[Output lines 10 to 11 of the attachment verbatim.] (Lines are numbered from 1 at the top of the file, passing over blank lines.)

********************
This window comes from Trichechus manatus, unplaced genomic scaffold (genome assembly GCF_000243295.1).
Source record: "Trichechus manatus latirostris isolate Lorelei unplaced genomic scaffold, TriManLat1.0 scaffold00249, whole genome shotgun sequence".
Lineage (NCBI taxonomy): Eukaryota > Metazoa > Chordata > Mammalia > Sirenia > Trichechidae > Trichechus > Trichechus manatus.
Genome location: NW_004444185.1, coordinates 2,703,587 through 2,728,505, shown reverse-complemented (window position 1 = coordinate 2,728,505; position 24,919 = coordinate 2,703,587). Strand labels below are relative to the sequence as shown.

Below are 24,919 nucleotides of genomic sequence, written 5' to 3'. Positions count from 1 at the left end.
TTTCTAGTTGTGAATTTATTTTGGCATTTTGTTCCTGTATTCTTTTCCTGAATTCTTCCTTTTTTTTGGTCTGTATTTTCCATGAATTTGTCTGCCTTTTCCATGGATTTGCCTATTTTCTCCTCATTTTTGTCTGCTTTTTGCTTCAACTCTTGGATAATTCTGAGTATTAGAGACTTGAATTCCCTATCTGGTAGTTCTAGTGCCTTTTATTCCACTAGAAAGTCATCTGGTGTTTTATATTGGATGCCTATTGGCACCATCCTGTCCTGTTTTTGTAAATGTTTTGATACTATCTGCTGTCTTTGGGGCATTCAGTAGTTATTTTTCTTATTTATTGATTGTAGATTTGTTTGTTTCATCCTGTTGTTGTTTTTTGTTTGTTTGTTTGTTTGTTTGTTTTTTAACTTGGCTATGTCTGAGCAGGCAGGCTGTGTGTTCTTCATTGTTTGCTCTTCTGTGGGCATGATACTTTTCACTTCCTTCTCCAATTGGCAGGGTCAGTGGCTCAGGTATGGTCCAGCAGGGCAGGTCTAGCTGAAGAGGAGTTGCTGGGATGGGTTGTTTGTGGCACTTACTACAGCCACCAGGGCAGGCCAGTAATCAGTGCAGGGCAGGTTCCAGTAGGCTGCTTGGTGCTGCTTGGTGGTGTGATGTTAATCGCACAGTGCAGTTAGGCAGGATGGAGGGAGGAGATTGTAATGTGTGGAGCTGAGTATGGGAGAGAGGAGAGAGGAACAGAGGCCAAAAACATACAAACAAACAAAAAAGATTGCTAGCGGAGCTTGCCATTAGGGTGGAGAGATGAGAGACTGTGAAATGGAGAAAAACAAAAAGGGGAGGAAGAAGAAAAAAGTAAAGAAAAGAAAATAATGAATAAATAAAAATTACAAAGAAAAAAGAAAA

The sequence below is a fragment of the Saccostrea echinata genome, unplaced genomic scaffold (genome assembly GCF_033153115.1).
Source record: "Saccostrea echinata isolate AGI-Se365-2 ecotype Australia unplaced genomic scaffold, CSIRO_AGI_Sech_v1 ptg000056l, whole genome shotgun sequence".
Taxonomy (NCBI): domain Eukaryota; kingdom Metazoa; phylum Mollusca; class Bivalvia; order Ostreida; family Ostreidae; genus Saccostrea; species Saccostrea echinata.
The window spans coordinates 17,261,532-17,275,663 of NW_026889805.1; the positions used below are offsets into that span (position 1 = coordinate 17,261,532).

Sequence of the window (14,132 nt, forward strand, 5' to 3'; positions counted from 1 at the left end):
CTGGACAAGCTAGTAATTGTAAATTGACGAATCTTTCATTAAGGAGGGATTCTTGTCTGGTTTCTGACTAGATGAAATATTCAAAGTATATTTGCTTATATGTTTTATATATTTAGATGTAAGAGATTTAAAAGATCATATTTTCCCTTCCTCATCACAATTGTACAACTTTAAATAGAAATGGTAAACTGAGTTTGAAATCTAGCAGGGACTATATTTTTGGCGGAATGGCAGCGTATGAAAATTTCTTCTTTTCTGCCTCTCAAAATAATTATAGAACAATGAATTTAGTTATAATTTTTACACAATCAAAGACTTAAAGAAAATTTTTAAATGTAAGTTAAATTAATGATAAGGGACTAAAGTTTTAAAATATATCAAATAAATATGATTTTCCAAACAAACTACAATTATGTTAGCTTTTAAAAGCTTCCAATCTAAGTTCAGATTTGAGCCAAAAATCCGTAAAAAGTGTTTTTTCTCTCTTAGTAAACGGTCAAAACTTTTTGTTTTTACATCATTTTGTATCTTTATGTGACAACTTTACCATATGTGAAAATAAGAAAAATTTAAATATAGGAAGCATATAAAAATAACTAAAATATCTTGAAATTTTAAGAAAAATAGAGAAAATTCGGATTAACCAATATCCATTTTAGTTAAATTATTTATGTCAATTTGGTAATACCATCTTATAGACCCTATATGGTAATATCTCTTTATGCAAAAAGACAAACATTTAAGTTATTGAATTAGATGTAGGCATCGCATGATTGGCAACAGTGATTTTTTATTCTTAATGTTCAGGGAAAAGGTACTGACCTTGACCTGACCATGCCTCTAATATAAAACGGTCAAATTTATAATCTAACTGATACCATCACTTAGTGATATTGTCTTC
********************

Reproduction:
The window spans coordinates 17,261,532-17,275,663 of NW_026889805.1; the positions used below are offsets into that span (position 1 = coordinate 17,261,532).

Sequence of the window (14,132 nt, forward strand, 5' to 3'; positions counted from 1 at the left end):